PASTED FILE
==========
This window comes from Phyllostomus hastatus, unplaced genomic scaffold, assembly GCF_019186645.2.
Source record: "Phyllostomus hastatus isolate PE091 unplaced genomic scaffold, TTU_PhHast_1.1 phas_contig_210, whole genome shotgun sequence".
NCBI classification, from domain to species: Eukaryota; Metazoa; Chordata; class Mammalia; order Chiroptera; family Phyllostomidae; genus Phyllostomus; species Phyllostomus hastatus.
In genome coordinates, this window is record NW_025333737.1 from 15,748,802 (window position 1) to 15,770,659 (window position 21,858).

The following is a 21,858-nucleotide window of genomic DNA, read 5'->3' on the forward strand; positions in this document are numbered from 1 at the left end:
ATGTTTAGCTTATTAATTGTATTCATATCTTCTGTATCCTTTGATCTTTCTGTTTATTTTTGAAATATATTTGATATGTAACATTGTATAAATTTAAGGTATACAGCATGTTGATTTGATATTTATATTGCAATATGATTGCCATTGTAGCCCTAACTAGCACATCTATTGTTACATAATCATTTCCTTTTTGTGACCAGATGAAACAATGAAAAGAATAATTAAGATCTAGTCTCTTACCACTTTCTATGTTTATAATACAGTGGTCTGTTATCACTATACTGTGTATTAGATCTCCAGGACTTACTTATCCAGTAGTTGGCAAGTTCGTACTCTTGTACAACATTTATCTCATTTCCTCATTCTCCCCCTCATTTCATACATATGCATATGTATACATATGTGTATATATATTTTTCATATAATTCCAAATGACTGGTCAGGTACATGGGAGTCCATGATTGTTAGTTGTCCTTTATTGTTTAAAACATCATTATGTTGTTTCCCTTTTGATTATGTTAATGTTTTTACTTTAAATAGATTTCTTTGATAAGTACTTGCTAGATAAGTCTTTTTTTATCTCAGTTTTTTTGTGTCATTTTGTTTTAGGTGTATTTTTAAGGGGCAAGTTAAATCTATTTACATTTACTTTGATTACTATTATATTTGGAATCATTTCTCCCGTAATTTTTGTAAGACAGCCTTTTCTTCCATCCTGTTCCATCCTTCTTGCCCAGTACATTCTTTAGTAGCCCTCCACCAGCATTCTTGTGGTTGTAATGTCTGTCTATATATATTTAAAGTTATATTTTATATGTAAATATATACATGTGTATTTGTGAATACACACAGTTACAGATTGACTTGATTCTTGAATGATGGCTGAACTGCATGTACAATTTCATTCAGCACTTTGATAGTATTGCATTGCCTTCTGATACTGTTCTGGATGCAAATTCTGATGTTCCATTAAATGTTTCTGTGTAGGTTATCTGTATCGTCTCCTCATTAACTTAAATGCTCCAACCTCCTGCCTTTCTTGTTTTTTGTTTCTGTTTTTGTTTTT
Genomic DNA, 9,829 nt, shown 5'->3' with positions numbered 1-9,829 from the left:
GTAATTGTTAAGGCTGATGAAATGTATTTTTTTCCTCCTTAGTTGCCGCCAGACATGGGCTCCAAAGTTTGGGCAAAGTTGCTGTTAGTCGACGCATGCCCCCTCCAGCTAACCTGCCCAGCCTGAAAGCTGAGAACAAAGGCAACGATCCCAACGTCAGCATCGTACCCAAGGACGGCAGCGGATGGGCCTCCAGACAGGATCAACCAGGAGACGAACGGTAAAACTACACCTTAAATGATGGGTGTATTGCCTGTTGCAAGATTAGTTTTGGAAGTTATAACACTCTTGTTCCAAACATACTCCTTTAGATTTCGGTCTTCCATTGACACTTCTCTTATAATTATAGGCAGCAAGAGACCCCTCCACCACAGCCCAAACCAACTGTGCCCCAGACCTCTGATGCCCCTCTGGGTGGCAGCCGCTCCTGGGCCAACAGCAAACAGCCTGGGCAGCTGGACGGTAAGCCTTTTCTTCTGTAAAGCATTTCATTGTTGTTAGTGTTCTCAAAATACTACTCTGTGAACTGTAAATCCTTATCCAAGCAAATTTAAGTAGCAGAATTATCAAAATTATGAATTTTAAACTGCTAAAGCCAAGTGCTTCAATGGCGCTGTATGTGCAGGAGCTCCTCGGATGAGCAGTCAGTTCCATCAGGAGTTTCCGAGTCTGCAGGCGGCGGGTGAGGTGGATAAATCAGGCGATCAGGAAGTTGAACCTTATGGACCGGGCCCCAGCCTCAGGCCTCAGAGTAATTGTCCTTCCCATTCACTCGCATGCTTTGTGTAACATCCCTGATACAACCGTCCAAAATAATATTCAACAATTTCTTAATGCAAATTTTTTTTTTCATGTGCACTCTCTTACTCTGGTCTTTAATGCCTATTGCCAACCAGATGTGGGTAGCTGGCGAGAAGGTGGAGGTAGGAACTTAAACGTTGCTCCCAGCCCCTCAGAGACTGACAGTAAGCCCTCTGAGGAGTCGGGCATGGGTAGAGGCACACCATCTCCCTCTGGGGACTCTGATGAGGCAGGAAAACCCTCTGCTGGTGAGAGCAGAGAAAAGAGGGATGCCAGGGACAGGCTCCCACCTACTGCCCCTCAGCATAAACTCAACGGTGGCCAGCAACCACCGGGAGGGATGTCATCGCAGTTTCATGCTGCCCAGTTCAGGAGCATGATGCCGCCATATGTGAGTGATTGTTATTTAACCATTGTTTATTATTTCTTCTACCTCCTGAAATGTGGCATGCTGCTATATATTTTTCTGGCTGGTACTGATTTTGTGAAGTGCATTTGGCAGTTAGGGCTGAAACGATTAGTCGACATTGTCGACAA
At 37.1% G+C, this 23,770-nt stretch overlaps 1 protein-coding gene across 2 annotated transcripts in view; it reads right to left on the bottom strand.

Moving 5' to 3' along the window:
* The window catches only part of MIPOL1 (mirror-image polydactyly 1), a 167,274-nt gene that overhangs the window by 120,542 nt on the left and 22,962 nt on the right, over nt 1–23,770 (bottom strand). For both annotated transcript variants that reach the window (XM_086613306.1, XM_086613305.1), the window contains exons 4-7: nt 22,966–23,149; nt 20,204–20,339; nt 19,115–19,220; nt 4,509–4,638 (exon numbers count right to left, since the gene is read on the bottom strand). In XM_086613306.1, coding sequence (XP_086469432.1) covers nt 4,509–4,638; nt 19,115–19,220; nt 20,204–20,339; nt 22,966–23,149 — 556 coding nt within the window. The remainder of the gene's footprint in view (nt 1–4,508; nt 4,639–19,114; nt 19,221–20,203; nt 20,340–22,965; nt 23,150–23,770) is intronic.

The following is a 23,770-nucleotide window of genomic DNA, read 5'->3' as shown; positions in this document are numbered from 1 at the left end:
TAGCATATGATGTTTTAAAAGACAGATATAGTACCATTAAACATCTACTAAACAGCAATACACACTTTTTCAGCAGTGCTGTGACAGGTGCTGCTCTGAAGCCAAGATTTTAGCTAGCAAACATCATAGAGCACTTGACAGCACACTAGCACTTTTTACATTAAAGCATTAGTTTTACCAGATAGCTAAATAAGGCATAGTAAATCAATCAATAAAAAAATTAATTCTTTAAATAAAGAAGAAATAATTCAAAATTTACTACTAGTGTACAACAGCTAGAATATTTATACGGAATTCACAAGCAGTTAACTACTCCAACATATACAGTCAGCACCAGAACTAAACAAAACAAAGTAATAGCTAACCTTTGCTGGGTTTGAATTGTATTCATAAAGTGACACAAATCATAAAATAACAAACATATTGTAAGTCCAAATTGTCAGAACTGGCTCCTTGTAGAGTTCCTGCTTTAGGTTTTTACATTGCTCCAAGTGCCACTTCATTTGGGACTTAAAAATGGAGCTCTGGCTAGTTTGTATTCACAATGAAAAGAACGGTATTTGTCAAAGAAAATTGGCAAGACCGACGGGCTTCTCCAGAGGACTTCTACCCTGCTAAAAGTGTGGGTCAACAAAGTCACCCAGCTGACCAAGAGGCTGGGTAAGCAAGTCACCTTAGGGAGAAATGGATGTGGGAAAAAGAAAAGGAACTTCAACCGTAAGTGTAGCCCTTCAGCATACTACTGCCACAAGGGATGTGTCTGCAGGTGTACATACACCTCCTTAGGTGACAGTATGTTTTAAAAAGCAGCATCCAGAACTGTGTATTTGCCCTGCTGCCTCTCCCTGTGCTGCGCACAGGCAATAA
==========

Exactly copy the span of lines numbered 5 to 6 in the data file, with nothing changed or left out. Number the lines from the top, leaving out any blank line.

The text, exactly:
The following is a 21,858-nucleotide window of genomic DNA, read 5'->3' on the forward strand; positions in this document are numbered from 1 at the left end:
ATGTTTAGCTTATTAATTGTATTCATATCTTCTGTATCCTTTGATCTTTCTGTTTATTTTTGAAATATATTTGATATGTAACATTGTATAAATTTAAGGTATACAGCATGTTGATTTGATATTTATATTGCAATATGATTGCCATTGTAGCCCTAACTAGCACATCTATTGTTACATAATCATTTCCTTTTTGTGACCAGATGAAACAATGAAAAGAATAATTAAGATCTAGTCTCTTACCACTTTCTATGTTTATAATACAGTGGTCTGTTATCACTATACTGTGTATTAGATCTCCAGGACTTACTTATCCAGTAGTTGGCAAGTTCGTACTCTTGTACAACATTTATCTCATTTCCTCATTCTCCCCCTCATTTCATACATATGCATATGTATACATATGTGTATATATATTTTTCATATAATTCCAAATGACTGGTCAGGTACATGGGAGTCCATGATTGTTAGTTGTCCTTTATTGTTTAAAACATCATTATGTTGTTTCCCTTTTGATTATGTTAATGTTTTTACTTTAAATAGATTTCTTTGATAAGTACTTGCTAGATAAGTCTTTTTTTATCTCAGTTTTTTTGTGTCATTTTGTTTTAGGTGTATTTTTAAGGGGCAAGTTAAATCTATTTACATTTACTTTGATTACTATTATATTTGGAATCATTTCTCCCGTAATTTTTGTAAGACAGCCTTTTCTTCCATCCTGTTCCATCCTTCTTGCCCAGTACATTCTTTAGTAGCCCTCCACCAGCATTCTTGTGGTTGTAATGTCTGTCTATATATATTTAAAGTTATATTTTATATGTAAATATATACATGTGTATTTGTGAATACACACAGTTACAGATTGACTTGATTCTTGAATGATGGCTGAACTGCATGTACAATTTCATTCAGCACTTTGATAGTATTGCATTGCCTTCTGATACTGTTCTGGATGCAAATTCTGATGTTCCATTAAATGTTTCTGTGTAGGTTATCTGTATCGTCTCCTCATTAACTTAAATGCTCCAACCTCCTGCCTTTCTTGTTTTTTGTTTCTGTTTTTGTTTTT